Saf Health Work.  2020 Jun;11(2):207-214. 10.1016/

It is Time to Have Rest: How do Break Types Affect Muscular Activity and Perceived Discomfort During Prolonged Sitting Work

  • 1School of Management Engineering, Anhui Polytechnic University, Wuhu, PR China
  • 2School of Industrial Engineering, Purdue University, West Lafayette, IN, USA


Prolonged sitting at work can lead to adverse health outcomes. The health risk of office workers is an increasing concern for the society and industry, with prolonged sitting work becoming more prevalent.
This study aimed to explore the variation in muscle activities during prolonged sitting work and found out when and how to take a break to mitigate the risk of muscle symptoms. Methods: A preliminary survey was conducted to find out the prevalence of muscle discomfort in sedentary work. Firstly, a 2-h sedentary computer work was designed based on the preliminary study to investigate the variation in muscle activities. Twenty-four participants took part in the electromyography (EMG) measurement study. The EMG variations in the trapezius muscle and latissimus dorsi were investigated. Then the intervention time was determined based on the EMG measurement study. Secondly, 48 participants were divided into six groups to compare the effectiveness of every break type (passive break, active break of changing their posture, and stand and stretch their body with 5 or 10 mins). Finally, data consisting of EMG amplitudes and spectra and subjective assessment of discomfort were analyzed.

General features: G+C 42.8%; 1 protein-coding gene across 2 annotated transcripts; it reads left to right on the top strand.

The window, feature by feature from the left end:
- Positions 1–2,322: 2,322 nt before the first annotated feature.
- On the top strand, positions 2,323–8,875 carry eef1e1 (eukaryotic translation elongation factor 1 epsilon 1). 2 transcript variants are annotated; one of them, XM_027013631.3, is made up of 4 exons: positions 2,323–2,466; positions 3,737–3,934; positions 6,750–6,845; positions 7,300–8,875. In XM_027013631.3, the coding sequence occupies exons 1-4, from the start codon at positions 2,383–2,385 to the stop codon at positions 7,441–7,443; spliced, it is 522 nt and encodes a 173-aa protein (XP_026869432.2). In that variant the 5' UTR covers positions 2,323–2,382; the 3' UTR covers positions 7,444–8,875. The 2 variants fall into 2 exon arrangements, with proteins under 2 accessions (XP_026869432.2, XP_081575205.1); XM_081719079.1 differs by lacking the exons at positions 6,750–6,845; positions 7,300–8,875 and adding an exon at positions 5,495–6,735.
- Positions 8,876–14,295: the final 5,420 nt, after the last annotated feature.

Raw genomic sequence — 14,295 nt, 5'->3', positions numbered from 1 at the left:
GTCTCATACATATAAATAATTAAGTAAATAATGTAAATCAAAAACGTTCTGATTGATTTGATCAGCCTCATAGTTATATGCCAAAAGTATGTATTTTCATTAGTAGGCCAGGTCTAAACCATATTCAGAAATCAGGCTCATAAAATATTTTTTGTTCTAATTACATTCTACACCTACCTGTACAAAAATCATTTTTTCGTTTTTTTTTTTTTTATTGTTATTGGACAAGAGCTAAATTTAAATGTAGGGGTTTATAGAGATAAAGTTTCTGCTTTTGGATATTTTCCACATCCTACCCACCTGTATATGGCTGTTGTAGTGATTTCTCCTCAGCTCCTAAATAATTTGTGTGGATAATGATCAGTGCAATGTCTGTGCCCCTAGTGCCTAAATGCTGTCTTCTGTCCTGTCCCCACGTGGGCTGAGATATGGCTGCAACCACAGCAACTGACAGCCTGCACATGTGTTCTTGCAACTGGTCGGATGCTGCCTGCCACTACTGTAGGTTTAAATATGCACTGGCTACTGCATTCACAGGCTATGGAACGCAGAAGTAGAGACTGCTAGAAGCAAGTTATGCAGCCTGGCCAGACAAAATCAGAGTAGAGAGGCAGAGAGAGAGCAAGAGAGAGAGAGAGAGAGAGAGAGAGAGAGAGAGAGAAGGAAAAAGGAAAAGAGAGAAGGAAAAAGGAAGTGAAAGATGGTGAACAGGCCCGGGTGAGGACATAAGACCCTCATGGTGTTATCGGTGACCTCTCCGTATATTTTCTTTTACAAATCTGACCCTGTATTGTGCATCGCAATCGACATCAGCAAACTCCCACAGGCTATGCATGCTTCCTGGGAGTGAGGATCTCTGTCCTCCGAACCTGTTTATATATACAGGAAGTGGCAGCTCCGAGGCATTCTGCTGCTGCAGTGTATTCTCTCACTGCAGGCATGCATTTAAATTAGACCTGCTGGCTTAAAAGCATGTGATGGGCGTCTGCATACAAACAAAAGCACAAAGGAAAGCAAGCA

In the EMG experiment, results from the joint analysis of the spectral and amplitude method showed muscle fatigue after about 40 mins of sedentary work. In the intervention experiment, the results showed that standing and stretching for 5 mins was the most effective break type, and this type of break could keep the muscles' state at a recovery level for about 3045 mins.
This study offers the possibility of being applied to office workers and provides preliminary data support and theoretical exploration for a follow-up early muscle fatigue detection system.


Intervention; JASA method; Muscle discomfort; Office ergonomics; Surface EMG
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